According to a recent Reuters article, Lloyd’s of London, the world’s largest insurance market, has said it will comply with sanctions signed into law by President Obama on July 1.

Lloyd’s of London will not insure or reinsure petroleum shipments going into Iran.  The Lloyd’s marine insurance market represents 15 to 20 percent of the total marine insurance industry.  The decision by Lloyd’s follows sanctions signed into law by President Obama focusing on Iran’s fuel imports and aiming to further isolate Iran in the international arena.  According to Reuters, Lloyd’s general counsel Sean McGovern said that “The US is an important market for Lloyd’s and, in recognition of this, the market will not insure or reinsure refined petroleum going into Iran….Lloyd’s will always comply with applicable sanctions.”

Although Iran is one of the world’s biggest exporters of crude oil, it has suffered from a lack of investment in its refineries and other petroleum-related infrastructure due to sanctions, “forcing the OPEC member to import some 40 percent of its gasoline needs,” according to Reuters.  Reuters further reported that Louise Nevill, head of marine hull at Talbot Underwriting, said Iran would find it tougher to get insurance cover. “A sanction, whether it’s US or UN, does not just affect Lloyd’s[,] it should affect all insurance providers,” she told Reuters. “It’s going to be a struggle [for Iran] and will probably end up having some sort of desired effect.”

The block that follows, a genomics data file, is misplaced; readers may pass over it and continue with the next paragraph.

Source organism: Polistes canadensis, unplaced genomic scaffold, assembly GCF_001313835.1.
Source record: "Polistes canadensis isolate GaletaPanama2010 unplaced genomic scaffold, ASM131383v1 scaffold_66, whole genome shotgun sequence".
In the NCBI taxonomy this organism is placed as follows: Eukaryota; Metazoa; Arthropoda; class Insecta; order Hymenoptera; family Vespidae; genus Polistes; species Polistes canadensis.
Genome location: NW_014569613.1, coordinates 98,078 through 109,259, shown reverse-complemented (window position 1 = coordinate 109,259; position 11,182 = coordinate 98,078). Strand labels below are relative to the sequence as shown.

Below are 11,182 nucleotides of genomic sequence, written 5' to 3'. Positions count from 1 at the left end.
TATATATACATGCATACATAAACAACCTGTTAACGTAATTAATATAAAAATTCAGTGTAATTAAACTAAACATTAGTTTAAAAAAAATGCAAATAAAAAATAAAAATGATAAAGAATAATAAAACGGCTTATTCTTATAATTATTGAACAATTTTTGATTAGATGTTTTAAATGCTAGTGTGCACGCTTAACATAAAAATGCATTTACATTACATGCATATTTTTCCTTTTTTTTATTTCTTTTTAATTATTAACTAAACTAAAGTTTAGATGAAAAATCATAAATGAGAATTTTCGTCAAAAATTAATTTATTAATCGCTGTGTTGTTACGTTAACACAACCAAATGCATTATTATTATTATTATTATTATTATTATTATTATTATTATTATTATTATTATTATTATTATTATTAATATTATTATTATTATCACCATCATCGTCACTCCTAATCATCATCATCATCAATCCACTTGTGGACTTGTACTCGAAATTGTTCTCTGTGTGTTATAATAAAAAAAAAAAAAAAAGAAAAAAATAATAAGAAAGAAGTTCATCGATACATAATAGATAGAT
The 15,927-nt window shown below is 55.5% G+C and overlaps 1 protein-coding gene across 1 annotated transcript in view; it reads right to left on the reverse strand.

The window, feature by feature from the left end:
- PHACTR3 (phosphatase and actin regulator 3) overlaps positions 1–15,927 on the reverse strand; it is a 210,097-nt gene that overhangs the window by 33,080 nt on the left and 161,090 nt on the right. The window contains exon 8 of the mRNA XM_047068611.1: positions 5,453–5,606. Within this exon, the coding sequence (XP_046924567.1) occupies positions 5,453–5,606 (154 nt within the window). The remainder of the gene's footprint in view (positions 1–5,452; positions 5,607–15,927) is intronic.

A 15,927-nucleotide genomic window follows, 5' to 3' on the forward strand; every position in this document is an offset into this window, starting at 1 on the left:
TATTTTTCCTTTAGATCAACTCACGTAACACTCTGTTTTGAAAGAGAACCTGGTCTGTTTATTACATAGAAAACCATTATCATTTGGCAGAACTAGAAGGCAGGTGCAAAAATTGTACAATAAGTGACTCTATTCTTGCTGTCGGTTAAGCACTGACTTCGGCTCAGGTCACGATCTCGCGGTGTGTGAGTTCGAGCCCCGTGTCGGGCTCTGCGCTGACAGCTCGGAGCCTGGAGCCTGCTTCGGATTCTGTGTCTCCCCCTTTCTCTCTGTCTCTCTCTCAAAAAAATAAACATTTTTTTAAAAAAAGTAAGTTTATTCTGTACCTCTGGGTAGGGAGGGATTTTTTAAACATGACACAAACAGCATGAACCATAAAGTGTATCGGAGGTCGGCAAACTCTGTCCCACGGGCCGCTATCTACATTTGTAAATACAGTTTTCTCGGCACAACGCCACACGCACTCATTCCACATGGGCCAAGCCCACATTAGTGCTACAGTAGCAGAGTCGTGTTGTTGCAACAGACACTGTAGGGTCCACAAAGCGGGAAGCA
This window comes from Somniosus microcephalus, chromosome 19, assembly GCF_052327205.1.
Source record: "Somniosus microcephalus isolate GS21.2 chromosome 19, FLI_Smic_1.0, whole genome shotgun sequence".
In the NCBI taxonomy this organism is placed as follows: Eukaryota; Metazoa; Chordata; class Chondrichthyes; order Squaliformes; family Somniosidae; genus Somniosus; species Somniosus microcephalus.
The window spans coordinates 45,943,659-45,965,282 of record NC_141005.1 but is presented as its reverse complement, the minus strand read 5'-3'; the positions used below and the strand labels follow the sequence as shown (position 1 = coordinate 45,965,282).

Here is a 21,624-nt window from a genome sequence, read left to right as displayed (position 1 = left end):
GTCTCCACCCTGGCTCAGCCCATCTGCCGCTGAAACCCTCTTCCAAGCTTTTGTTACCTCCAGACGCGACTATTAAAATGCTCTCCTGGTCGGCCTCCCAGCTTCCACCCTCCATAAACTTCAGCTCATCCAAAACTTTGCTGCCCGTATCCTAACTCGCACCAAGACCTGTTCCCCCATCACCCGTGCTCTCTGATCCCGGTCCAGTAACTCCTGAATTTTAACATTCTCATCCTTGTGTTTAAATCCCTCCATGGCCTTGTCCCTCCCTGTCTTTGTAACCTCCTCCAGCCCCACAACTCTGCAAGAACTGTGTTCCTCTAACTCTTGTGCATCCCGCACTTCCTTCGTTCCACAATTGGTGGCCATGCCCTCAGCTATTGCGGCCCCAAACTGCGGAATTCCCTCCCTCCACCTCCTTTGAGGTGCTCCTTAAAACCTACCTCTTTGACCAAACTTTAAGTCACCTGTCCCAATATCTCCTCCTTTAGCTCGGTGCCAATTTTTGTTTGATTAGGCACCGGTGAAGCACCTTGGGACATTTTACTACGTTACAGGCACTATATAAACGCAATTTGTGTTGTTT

J. Peter Pham, senior fellow at the National Committee on American Foreign Policy think tank, told Reuters that “Historically, Lloyd’s has been a leader and many will follow…. One has to consider the value of US and European markets versus the very limited Iranian market.”

Reuters further reported that “[t]he sanctions were also having an effect on the P&I Club market, which are marine insurers owned by shipping clients. Norwegian P&I Club Skuld said this week that US legislation was wide enough to expose insurers to the risk of sanctions, such as the blocking of dollar transactions and freezing of US assets. Skuld added that its board had been ‘invited as a matter of urgency’ to consider restrictions on cover for vessels involved in refined petroleum shipments to Iran to protect members’ interests.”